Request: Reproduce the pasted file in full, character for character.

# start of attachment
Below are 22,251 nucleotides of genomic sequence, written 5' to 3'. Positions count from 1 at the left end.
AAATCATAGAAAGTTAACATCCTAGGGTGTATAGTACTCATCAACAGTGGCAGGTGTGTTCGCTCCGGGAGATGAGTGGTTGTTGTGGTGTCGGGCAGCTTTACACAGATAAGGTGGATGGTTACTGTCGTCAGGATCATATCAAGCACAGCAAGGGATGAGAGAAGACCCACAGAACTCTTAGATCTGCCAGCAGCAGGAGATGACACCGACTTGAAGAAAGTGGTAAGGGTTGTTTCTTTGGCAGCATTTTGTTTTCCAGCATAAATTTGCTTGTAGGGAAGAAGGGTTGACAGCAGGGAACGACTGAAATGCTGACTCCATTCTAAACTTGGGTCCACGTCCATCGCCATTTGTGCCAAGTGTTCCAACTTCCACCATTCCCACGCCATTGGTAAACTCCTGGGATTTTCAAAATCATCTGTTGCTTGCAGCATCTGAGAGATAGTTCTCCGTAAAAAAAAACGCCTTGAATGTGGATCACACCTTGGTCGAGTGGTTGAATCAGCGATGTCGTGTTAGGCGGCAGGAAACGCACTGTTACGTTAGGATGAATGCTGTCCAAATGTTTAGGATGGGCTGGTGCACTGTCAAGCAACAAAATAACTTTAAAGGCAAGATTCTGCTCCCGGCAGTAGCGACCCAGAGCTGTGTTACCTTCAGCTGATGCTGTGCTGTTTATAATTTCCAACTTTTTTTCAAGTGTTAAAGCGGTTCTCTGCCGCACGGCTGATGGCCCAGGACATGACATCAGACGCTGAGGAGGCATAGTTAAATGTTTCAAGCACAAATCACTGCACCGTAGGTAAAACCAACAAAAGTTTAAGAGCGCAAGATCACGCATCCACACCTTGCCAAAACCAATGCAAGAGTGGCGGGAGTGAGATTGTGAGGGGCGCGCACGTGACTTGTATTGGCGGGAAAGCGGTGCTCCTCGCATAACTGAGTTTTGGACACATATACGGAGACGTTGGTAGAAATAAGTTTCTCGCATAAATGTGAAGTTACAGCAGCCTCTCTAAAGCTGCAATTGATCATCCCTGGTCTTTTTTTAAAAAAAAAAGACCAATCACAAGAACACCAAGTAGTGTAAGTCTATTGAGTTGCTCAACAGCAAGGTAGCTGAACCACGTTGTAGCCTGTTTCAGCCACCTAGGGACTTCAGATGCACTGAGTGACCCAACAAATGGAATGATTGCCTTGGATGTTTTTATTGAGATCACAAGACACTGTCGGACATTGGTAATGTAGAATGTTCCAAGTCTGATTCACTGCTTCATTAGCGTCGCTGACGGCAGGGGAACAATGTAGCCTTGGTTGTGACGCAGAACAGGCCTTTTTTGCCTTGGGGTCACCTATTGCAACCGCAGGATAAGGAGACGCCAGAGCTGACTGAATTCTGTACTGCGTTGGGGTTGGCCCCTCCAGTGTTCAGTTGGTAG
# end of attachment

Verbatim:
Below are 22,251 nucleotides of genomic sequence, written 5' to 3'. Positions count from 1 at the left end.
AAATCATAGAAAGTTAACATCCTAGGGTGTATAGTACTCATCAACAGTGGCAGGTGTGTTCGCTCCGGGAGATGAGTGGTTGTTGTGGTGTCGGGCAGCTTTACACAGATAAGGTGGATGGTTACTGTCGTCAGGATCATATCAAGCACAGCAAGGGATGAGAGAAGACCCACAGAACTCTTAGATCTGCCAGCAGCAGGAGATGACACCGACTTGAAGAAAGTGGTAAGGGTTGTTTCTTTGGCAGCATTTTGTTTTCCAGCATAAATTTGCTTGTAGGGAAGAAGGGTTGACAGCAGGGAACGACTGAAATGCTGACTCCATTCTAAACTTGGGTCCACGTCCATCGCCATTTGTGCCAAGTGTTCCAACTTCCACCATTCCCACGCCATTGGTAAACTCCTGGGATTTTCAAAATCATCTGTTGCTTGCAGCATCTGAGAGATAGTTCTCCGTAAAAAAAAACGCCTTGAATGTGGATCACACCTTGGTCGAGTGGTTGAATCAGCGATGTCGTGTTAGGCGGCAGGAAACGCACTGTTACGTTAGGATGAATGCTGTCCAAATGTTTAGGATGGGCTGGTGCACTGTCAAGCAACAAAATAACTTTAAAGGCAAGATTCTGCTCCCGGCAGTAGCGACCCAGAGCTGTGTTACCTTCAGCTGATGCTGTGCTGTTTATAATTTCCAACTTTTTTTCAAGTGTTAAAGCGGTTCTCTGCCGCACGGCTGATGGCCCAGGACATGACATCAGACGCTGAGGAGGCATAGTTAAATGTTTCAAGCACAAATCACTGCACCGTAGGTAAAACCAACAAAAGTTTAAGAGCGCAAGATCACGCATCCACACCTTGCCAAAACCAATGCAAGAGTGGCGGGAGTGAGATTGTGAGGGGCGCGCACGTGACTTGTATTGGCGGGAAAGCGGTGCTCCTCGCATAACTGAGTTTTGGACACATATACGGAGACGTTGGTAGAAATAAGTTTCTCGCATAAATGTGAAGTTACAGCAGCCTCTCTAAAGCTGCAATTGATCATCCCTGGTCTTTTTTTAAAAAAAAAAGACCAATCACAAGAACACCAAGTAGTGTAAGTCTATTGAGTTGCTCAACAGCAAGGTAGCTGAACCACGTTGTAGCCTGTTTCAGCCACCTAGGGACTTCAGATGCACTGAGTGACCCAACAAATGGAATGATTGCCTTGGATGTTTTTATTGAGATCACAAGACACTGTCGGACATTGGTAATGTAGAATGTTCCAAGTCTGATTCACTGCTTCATTAGCGTCGCTGACGGCAGGGGAACAATGTAGCCTTGGTTGTGACGCAGAACAGGCCTTTTTTGCCTTGGGGTCACCTATTGCAACCGCAGGATAAGGAGACGCCAGAGCTGACTGAATTCTGTACTGCGTTGGGGTTGGCCCCTCCAGTGTTCAGTTGGTAG